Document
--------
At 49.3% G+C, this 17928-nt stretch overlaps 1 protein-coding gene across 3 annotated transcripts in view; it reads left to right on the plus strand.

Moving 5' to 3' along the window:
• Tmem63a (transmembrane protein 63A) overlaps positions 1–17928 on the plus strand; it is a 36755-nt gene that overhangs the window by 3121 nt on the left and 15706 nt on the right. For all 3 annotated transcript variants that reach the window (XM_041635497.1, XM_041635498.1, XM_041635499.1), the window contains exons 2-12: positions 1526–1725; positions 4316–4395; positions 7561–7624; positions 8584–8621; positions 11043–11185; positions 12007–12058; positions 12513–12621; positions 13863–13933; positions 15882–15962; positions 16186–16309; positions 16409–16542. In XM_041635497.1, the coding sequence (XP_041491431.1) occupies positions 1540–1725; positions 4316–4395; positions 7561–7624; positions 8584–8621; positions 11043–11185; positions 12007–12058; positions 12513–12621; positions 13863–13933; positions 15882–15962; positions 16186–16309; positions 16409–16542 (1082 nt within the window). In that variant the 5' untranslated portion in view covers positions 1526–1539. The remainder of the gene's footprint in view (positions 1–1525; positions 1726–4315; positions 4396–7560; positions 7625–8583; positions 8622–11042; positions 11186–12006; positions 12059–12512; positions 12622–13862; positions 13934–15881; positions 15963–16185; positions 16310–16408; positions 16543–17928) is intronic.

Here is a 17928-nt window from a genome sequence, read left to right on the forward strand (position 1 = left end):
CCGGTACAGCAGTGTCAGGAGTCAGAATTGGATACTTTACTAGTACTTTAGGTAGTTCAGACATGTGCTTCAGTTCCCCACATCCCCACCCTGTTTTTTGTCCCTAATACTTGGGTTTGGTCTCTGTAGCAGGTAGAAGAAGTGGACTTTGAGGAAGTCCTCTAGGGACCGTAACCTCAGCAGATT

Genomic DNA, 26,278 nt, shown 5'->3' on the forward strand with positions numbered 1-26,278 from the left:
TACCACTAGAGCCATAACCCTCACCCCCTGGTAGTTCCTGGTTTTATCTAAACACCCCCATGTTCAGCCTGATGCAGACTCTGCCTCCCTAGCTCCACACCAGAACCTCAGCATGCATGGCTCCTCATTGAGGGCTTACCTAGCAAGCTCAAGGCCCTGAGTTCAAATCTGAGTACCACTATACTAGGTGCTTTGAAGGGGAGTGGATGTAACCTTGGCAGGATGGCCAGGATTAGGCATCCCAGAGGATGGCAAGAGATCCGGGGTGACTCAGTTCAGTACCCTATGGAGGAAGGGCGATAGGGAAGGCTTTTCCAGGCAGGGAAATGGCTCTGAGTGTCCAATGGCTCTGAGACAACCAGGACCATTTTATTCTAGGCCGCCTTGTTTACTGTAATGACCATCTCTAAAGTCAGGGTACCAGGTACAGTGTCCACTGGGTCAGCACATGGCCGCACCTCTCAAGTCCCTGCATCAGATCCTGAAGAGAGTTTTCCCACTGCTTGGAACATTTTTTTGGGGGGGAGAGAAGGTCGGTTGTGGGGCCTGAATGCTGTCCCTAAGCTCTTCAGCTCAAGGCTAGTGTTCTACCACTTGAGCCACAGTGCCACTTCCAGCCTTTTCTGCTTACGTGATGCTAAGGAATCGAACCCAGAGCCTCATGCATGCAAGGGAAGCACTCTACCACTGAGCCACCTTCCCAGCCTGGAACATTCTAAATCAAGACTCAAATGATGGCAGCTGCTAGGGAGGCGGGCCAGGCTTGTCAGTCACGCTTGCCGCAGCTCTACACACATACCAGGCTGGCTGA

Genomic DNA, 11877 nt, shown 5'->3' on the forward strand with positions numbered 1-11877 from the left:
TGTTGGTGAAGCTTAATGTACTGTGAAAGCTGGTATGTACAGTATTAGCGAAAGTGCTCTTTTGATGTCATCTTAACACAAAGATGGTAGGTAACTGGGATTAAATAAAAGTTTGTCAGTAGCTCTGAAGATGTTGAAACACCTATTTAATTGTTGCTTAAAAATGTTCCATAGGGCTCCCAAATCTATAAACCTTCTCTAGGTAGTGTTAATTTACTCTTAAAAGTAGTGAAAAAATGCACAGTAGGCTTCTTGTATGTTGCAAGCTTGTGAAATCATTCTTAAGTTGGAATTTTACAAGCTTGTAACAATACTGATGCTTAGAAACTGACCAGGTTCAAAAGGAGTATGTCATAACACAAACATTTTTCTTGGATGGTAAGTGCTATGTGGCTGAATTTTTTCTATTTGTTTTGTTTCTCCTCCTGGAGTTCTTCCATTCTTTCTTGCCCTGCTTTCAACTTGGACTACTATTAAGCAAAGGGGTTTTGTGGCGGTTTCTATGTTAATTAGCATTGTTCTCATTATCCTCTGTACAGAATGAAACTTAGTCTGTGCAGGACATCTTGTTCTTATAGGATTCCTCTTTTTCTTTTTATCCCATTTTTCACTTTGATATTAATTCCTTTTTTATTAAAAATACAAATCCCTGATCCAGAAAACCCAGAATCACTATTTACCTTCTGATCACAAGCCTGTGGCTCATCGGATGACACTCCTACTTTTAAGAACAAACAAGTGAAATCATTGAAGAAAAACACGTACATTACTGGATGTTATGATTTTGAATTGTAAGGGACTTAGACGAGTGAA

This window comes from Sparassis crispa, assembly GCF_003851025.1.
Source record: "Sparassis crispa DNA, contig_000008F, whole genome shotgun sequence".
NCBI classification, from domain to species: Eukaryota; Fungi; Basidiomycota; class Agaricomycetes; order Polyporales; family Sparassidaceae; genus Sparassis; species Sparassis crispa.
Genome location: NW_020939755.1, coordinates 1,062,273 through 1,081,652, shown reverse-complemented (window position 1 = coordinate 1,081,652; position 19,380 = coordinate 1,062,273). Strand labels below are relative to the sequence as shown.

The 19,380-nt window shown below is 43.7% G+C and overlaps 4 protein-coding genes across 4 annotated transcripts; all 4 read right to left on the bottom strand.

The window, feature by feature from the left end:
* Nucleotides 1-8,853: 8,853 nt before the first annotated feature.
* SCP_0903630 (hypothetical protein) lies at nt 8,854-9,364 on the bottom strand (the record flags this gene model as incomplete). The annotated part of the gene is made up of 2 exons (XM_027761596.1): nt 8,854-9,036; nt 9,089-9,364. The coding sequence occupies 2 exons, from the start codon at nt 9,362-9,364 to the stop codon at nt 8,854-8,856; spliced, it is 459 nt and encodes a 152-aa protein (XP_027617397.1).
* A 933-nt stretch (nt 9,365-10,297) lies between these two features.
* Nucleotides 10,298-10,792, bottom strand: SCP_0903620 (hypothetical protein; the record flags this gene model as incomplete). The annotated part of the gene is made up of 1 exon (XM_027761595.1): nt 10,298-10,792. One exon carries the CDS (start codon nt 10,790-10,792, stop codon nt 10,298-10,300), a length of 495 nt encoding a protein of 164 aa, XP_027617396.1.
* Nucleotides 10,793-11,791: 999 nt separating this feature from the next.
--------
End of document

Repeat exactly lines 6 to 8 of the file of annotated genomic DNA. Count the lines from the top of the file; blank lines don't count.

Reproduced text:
Genomic DNA, 26,278 nt, shown 5'->3' on the forward strand with positions numbered 1-26,278 from the left:
TACCACTAGAGCCATAACCCTCACCCCCTGGTAGTTCCTGGTTTTATCTAAACACCCCCATGTTCAGCCTGATGCAGACTCTGCCTCCCTAGCTCCACACCAGAACCTCAGCATGCATGGCTCCTCATTGAGGGCTTACCTAGCAAGCTCAAGGCCCTGAGTTCAAATCTGAGTACCACTATACTAGGTGCTTTGAAGGGGAGTGGATGTAACCTTGGCAGGATGGCCAGGATTAGGCATCCCAGAGGATGGCAAGAGATCCGGGGTGACTCAGTTCAGTACCCTATGGAGGAAGGGCGATAGGGAAGGCTTTTCCAGGCAGGGAAATGGCTCTGAGTGTCCAATGGCTCTGAGACAACCAGGACCATTTTATTCTAGGCCGCCTTGTTTACTGTAATGACCATCTCTAAAGTCAGGGTACCAGGTACAGTGTCCACTGGGTCAGCACATGGCCGCACCTCTCAAGTCCCTGCATCAGATCCTGAAGAGAGTTTTCCCACTGCTTGGAACATTTTTTTGGGGGGGAGAGAAGGTCGGTTGTGGGGCCTGAATGCTGTCCCTAAGCTCTTCAGCTCAAGGCTAGTGTTCTACCACTTGAGCCACAGTGCCACTTCCAGCCTTTTCTGCTTACGTGATGCTAAGGAATCGAACCCAGAGCCTCATGCATGCAAGGGAAGCACTCTACCACTGAGCCACCTTCCCAGCCTGGAACATTCTAAATCAAGACTCAAATGATGGCAGCTGCTAGGGAGGCGGGCCAGGCTTGTCAGTCACGCTTGCCGCAGCTCTACACACATACCAGGCTGGCTGA

Genomic DNA, 11877 nt, shown 5'->3' on the forward strand with positions numbered 1-11877 from the left: